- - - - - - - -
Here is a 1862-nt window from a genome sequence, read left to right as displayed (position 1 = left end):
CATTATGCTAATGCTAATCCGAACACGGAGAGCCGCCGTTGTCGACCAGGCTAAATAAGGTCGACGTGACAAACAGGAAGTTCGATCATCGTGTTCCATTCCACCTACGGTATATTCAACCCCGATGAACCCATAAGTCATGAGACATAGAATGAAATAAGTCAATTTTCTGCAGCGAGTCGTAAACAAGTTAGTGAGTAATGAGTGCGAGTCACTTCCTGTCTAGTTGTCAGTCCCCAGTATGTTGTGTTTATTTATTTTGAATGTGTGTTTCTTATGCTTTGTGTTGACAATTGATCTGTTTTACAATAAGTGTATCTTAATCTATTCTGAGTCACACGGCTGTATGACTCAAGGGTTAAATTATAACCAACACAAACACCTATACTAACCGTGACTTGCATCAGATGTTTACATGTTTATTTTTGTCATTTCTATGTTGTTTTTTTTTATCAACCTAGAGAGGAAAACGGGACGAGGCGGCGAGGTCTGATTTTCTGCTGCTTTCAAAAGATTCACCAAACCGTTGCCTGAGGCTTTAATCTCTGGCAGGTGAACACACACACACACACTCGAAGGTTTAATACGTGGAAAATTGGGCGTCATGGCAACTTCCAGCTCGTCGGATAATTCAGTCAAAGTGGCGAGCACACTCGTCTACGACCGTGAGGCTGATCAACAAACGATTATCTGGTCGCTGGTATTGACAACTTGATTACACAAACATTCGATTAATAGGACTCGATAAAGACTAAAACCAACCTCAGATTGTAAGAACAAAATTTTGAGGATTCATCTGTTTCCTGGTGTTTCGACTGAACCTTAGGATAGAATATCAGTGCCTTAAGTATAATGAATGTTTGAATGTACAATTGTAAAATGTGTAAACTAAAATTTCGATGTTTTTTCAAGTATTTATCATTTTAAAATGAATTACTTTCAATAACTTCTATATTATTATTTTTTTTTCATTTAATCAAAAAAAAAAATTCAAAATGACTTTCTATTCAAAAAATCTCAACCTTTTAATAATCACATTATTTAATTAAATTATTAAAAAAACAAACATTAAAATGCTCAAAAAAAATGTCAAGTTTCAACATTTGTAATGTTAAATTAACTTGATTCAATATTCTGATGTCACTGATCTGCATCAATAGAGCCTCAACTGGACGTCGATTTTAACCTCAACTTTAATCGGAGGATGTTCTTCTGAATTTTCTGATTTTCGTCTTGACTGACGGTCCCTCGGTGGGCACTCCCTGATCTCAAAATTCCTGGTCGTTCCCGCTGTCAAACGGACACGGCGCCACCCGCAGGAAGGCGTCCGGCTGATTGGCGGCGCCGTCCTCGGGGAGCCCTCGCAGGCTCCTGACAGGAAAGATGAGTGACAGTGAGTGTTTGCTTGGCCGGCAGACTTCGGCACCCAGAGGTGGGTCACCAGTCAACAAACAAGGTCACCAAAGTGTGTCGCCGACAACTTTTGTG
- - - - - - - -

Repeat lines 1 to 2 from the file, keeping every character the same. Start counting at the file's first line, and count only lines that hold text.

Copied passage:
Here is a 1862-nt window from a genome sequence, read left to right as displayed (position 1 = left end):
CATTATGCTAATGCTAATCCGAACACGGAGAGCCGCCGTTGTCGACCAGGCTAAATAAGGTCGACGTGACAAACAGGAAGTTCGATCATCGTGTTCCATTCCACCTACGGTATATTCAACCCCGATGAACCCATAAGTCATGAGACATAGAATGAAATAAGTCAATTTTCTGCAGCGAGTCGTAAACAAGTTAGTGAGTAATGAGTGCGAGTCACTTCCTGTCTAGTTGTCAGTCCCCAGTATGTTGTGTTTATTTATTTTGAATGTGTGTTTCTTATGCTTTGTGTTGACAATTGATCTGTTTTACAATAAGTGTATCTTAATCTATTCTGAGTCACACGGCTGTATGACTCAAGGGTTAAATTATAACCAACACAAACACCTATACTAACCGTGACTTGCATCAGATGTTTACATGTTTATTTTTGTCATTTCTATGTTGTTTTTTTTTATCAACCTAGAGAGGAAAACGGGACGAGGCGGCGAGGTCTGATTTTCTGCTGCTTTCAAAAGATTCACCAAACCGTTGCCTGAGGCTTTAATCTCTGGCAGGTGAACACACACACACACACTCGAAGGTTTAATACGTGGAAAATTGGGCGTCATGGCAACTTCCAGCTCGTCGGATAATTCAGTCAAAGTGGCGAGCACACTCGTCTACGACCGTGAGGCTGATCAACAAACGATTATCTGGTCGCTGGTATTGACAACTTGATTACACAAACATTCGATTAATAGGACTCGATAAAGACTAAAACCAACCTCAGATTGTAAGAACAAAATTTTGAGGATTCATCTGTTTCCTGGTGTTTCGACTGAACCTTAGGATAGAATATCAGTGCCTTAAGTATAATGAATGTTTGAATGTACAATTGTAAAATGTGTAAACTAAAATTTCGATGTTTTTTCAAGTATTTATCATTTTAAAATGAATTACTTTCAATAACTTCTATATTATTATTTTTTTTTCATTTAATCAAAAAAAAAAATTCAAAATGACTTTCTATTCAAAAAATCTCAACCTTTTAATAATCACATTATTTAATTAAATTATTAAAAAAACAAACATTAAAATGCTCAAAAAAAATGTCAAGTTTCAACATTTGTAATGTTAAATTAACTTGATTCAATATTCTGATGTCACTGATCTGCATCAATAGAGCCTCAACTGGACGTCGATTTTAACCTCAACTTTAATCGGAGGATGTTCTTCTGAATTTTCTGATTTTCGTCTTGACTGACGGTCCCTCGGTGGGCACTCCCTGATCTCAAAATTCCTGGTCGTTCCCGCTGTCAAACGGACACGGCGCCACCCGCAGGAAGGCGTCCGGCTGATTGGCGGCGCCGTCCTCGGGGAGCCCTCGCAGGCTCCTGACAGGAAAGATGAGTGACAGTGAGTGTTTGCTTGGCCGGCAGACTTCGGCACCCAGAGGTGGGTCACCAGTCAACAAACAAGGTCACCAAAGTGTGTCGCCGACAACTTTTGTG